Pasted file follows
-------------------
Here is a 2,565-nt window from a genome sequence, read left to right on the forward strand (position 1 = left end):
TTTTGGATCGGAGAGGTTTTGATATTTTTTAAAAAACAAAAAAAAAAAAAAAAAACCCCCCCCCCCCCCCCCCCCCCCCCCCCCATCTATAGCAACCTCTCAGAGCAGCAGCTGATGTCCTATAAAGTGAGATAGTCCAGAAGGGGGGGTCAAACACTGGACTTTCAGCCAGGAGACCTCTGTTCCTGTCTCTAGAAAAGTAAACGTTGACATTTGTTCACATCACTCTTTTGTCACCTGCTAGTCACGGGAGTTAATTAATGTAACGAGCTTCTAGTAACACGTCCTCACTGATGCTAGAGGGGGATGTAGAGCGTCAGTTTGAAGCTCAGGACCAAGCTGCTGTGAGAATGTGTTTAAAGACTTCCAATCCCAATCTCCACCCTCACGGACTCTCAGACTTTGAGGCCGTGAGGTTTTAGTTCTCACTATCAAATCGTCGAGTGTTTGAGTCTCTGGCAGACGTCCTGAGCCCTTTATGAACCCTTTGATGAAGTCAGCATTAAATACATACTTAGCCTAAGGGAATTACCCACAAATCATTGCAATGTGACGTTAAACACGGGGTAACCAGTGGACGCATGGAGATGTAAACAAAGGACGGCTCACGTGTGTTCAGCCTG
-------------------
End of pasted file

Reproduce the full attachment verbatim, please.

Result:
Here is a 2,565-nt window from a genome sequence, read left to right on the forward strand (position 1 = left end):
TTTTGGATCGGAGAGGTTTTGATATTTTTTAAAAAACAAAAAAAAAAAAAAAAAACCCCCCCCCCCCCCCCCCCCCCCCCCCCCATCTATAGCAACCTCTCAGAGCAGCAGCTGATGTCCTATAAAGTGAGATAGTCCAGAAGGGGGGGTCAAACACTGGACTTTCAGCCAGGAGACCTCTGTTCCTGTCTCTAGAAAAGTAAACGTTGACATTTGTTCACATCACTCTTTTGTCACCTGCTAGTCACGGGAGTTAATTAATGTAACGAGCTTCTAGTAACACGTCCTCACTGATGCTAGAGGGGGATGTAGAGCGTCAGTTTGAAGCTCAGGACCAAGCTGCTGTGAGAATGTGTTTAAAGACTTCCAATCCCAATCTCCACCCTCACGGACTCTCAGACTTTGAGGCCGTGAGGTTTTAGTTCTCACTATCAAATCGTCGAGTGTTTGAGTCTCTGGCAGACGTCCTGAGCCCTTTATGAACCCTTTGATGAAGTCAGCATTAAATACATACTTAGCCTAAGGGAATTACCCACAAATCATTGCAATGTGACGTTAAACACGGGGTAACCAGTGGACGCATGGAGATGTAAACAAAGGACGGCTCACGTGTGTTCAGCCTG